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AMD B550A chipset bundled with budget Navi could be an OEM rebadge

An AMD B550A chipset has been spotted on HP’s website. Listed alongside the Ryzen 7 3700X and the unannounced Radeon RX 5300 XT, the B550 chipset will surely replace B450 motherboards introduced with 2nd Gen Ryzen processors… but will it offer anything new? And what’s that ‘A’ all about?

Back when Ryzen 3000 processors first launched, AMD announced a single new chipset to compliment Zen 2, X570. This new and improved chipset brings with its PCIe 4.0 support, the first of its kind in the desktop world, and was produced in-house by AMD. All other chipsets would instead by produced by ASMedia, the company responsible for all other AMD Ryzen chipset to date.

The first of which appears to be the B550 chipset, which has appeared under “B550A” within an unannounced HP desktop PC’s specs list (spotted by ComputerBase). If anything like its predecessors, B550 should offer a moderate feature set not all that dissimilar from X570 where it counts – a welcome reprieve for PC builders out there hoping to snag a new mobo and CPU combo without breaking the bank on the high-end X570 chipset.

But this is already possible today thanks to backwards compatibility between Ryzen 3000 and 400- and some 300-series motherboards. So what will be the benefit of the new chipset over B450?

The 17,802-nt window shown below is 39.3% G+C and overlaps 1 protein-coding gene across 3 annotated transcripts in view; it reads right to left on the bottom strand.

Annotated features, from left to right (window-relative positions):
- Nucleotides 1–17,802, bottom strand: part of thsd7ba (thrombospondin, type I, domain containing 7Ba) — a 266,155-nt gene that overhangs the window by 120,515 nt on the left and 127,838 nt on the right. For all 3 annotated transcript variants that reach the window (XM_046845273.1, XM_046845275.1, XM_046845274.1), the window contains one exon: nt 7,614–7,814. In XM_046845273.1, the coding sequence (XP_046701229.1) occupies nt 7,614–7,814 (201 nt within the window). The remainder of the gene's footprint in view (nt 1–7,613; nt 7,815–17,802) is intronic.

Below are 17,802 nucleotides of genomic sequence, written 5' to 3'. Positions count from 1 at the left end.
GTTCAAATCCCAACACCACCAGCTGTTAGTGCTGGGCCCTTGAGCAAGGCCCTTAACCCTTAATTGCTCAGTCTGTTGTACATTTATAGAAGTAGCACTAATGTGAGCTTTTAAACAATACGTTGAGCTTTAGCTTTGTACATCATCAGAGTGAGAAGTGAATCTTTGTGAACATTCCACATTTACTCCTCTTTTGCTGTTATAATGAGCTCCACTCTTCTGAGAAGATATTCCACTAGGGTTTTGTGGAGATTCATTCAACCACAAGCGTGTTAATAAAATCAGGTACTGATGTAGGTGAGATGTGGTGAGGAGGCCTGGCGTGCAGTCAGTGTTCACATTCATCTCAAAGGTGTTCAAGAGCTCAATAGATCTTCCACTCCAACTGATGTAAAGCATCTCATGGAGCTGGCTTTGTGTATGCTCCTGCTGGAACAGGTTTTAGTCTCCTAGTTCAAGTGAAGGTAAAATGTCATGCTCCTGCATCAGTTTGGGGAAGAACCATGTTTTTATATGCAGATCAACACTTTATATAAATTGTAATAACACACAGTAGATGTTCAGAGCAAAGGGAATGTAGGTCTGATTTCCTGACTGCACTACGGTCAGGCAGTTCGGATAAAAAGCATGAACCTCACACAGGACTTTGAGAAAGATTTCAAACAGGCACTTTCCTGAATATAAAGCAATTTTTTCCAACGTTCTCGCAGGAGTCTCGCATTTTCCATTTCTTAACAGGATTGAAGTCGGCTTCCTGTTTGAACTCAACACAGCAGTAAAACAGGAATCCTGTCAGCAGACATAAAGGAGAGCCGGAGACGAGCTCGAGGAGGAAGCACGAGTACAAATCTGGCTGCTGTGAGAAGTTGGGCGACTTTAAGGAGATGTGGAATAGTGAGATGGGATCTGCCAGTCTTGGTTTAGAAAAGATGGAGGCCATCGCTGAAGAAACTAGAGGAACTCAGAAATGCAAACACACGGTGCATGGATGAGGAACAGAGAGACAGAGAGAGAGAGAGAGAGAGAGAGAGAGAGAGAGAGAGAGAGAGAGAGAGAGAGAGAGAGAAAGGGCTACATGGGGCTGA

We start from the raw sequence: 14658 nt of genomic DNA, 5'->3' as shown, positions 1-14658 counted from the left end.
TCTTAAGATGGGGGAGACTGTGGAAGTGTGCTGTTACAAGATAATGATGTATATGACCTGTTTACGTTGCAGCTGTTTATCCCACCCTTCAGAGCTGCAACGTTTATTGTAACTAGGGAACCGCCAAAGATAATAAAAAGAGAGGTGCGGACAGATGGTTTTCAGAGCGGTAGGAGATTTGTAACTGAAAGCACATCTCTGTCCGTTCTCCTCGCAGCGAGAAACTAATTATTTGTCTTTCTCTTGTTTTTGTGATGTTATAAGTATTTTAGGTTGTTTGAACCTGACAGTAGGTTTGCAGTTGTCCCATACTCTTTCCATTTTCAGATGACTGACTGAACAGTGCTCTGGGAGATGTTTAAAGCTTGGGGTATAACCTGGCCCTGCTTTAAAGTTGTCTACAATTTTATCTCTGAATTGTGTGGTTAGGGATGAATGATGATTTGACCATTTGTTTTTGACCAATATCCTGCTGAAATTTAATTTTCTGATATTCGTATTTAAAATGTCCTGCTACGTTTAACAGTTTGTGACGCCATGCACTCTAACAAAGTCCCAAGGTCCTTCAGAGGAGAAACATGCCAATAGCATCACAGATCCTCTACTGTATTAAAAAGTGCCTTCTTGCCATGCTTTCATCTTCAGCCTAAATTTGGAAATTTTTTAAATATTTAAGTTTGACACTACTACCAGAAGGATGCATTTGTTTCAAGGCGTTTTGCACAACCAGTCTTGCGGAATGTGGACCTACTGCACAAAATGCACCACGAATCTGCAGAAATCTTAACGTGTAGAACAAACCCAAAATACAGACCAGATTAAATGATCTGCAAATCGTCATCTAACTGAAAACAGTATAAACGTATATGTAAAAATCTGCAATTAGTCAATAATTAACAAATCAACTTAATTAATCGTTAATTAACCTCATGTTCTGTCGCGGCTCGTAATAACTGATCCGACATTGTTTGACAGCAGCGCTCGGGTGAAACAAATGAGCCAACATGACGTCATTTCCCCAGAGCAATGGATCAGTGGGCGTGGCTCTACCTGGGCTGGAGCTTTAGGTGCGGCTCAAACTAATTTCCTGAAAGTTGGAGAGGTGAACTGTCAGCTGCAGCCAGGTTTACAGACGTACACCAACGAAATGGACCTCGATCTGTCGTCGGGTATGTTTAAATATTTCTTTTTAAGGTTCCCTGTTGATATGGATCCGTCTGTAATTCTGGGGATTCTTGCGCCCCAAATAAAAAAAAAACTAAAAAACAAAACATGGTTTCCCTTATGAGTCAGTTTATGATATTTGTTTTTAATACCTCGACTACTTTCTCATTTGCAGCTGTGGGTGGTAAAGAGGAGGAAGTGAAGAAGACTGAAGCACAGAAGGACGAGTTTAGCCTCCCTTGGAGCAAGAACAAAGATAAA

We suspect very little due to the timing of ASMedia’s launches. B550 and A520 chipsets are expected before the end of 2019. However, according to a report from DigiTimes earlier this year, the third-party manufacturer will only have the latest controllers suitable for PCIe 4.0 ready to ship beginning 2020.

Moreover, we would guess this is an easy marketing win for AMD’s OEMs and partners, who will be able to refresh their mid-tier and budget boards with shiny boxes. AMD’s opted for this approach in the past with the Polaris 500-series graphics cards receiving a new lick of paint with the 600-series (solely a rebadge job).

What ASMedia hopes to achieve with B550A before its new controllers are ready remains unclear. One theory we’ve been throwing around may explain the ‘A’ in B550A, which could perhaps be the discerning factor between PCIe 3.0 and PCIe 4.0 motherboards. Or rather OEM rebadge and fresh client chipset.

There’s always the possibility that ASMedia could be ahead of schedule, or perhaps B550 was never going to support PCIe 4.0 to begin with… but what would be the point in that?

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